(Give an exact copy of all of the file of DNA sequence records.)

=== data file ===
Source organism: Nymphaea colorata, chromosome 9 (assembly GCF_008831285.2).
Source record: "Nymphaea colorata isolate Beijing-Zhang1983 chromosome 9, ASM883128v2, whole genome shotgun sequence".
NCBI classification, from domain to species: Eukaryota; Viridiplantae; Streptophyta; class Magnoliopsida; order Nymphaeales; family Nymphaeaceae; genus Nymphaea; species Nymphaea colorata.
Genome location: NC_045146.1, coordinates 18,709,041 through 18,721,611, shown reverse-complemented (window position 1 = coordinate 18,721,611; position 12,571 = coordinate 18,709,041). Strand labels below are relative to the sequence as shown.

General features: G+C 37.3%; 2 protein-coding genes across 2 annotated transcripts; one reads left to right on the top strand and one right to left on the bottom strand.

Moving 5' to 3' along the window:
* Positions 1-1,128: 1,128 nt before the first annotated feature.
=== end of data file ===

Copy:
Source organism: Nymphaea colorata, chromosome 9 (assembly GCF_008831285.2).
Source record: "Nymphaea colorata isolate Beijing-Zhang1983 chromosome 9, ASM883128v2, whole genome shotgun sequence".
NCBI classification, from domain to species: Eukaryota; Viridiplantae; Streptophyta; class Magnoliopsida; order Nymphaeales; family Nymphaeaceae; genus Nymphaea; species Nymphaea colorata.
Genome location: NC_045146.1, coordinates 18,709,041 through 18,721,611, shown reverse-complemented (window position 1 = coordinate 18,721,611; position 12,571 = coordinate 18,709,041). Strand labels below are relative to the sequence as shown.

General features: G+C 37.3%; 2 protein-coding genes across 2 annotated transcripts; one reads left to right on the top strand and one right to left on the bottom strand.

Moving 5' to 3' along the window:
* Positions 1-1,128: 1,128 nt before the first annotated feature.